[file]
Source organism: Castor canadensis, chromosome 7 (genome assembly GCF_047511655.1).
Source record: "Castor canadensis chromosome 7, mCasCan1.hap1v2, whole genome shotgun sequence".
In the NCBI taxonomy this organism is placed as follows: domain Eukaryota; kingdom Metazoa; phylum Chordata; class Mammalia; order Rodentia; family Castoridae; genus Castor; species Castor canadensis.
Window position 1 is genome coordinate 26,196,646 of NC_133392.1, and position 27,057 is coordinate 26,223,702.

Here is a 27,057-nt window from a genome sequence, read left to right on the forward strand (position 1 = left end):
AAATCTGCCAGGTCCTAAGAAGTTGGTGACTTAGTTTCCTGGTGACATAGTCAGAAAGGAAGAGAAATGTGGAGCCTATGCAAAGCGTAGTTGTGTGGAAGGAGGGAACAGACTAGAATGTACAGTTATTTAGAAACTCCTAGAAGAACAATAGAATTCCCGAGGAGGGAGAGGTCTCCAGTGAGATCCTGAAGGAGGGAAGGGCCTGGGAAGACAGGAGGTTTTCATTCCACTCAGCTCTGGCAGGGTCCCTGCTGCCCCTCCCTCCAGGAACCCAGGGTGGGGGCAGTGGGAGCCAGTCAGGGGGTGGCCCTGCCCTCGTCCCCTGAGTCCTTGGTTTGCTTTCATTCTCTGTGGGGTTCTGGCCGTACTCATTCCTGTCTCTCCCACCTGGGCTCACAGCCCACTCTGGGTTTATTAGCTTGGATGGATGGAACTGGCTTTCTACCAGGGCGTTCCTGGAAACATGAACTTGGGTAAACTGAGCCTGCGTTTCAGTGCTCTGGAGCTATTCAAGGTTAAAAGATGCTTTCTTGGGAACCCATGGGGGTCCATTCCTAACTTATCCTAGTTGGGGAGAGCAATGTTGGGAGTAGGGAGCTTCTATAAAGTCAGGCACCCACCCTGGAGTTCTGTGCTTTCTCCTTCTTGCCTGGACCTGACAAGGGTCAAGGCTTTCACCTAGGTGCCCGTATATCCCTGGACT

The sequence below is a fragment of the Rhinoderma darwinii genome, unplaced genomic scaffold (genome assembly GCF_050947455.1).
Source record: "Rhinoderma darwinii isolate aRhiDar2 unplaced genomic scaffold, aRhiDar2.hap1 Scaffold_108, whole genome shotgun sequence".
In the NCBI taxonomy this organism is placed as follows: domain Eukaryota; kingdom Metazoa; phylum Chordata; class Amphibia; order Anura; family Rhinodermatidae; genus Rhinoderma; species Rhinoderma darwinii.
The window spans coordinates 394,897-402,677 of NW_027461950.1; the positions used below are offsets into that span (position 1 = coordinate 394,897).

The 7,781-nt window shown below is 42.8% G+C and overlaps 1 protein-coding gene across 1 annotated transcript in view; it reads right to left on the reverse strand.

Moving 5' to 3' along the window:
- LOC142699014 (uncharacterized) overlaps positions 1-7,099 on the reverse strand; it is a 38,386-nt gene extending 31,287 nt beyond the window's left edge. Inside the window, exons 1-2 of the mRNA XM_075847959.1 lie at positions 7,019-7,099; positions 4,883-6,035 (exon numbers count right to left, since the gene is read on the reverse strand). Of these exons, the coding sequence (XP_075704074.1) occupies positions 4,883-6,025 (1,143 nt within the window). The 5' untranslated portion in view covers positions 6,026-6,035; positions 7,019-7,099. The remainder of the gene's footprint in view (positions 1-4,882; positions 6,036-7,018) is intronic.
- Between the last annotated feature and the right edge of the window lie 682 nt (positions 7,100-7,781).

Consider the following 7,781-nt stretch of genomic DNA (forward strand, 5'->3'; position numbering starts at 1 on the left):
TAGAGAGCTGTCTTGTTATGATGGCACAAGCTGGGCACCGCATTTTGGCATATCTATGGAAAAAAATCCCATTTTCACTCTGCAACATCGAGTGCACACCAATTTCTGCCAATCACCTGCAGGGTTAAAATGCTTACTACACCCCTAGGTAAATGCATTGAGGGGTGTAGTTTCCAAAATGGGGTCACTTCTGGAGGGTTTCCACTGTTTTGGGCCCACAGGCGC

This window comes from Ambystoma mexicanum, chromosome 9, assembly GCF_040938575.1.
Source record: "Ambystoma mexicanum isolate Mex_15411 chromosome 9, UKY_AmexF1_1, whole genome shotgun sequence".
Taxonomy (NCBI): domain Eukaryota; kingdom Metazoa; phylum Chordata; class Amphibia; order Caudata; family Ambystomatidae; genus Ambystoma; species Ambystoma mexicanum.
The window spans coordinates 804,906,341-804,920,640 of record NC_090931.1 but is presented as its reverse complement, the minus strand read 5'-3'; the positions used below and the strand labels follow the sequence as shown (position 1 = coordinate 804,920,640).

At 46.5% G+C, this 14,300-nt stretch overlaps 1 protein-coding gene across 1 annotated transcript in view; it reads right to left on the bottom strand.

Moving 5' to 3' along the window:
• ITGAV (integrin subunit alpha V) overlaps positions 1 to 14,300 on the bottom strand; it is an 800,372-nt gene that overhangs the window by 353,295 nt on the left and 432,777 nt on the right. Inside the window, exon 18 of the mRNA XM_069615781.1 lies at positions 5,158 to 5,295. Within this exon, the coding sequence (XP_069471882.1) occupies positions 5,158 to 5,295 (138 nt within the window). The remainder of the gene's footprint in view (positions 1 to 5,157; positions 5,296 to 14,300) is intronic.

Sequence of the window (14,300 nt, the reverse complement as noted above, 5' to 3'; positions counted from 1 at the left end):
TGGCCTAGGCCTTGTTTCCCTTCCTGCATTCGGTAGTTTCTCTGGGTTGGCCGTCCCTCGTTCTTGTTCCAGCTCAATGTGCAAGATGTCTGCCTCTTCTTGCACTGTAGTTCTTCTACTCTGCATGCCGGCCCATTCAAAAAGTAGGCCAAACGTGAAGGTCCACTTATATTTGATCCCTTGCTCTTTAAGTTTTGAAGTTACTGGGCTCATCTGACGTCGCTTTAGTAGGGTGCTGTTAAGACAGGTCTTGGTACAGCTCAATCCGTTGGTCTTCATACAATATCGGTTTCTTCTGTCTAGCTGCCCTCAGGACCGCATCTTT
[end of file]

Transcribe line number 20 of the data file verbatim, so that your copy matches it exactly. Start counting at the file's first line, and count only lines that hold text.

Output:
The window spans coordinates 804,906,341-804,920,640 of record NC_090931.1 but is presented as its reverse complement, the minus strand read 5'-3'; the positions used below and the strand labels follow the sequence as shown (position 1 = coordinate 804,920,640).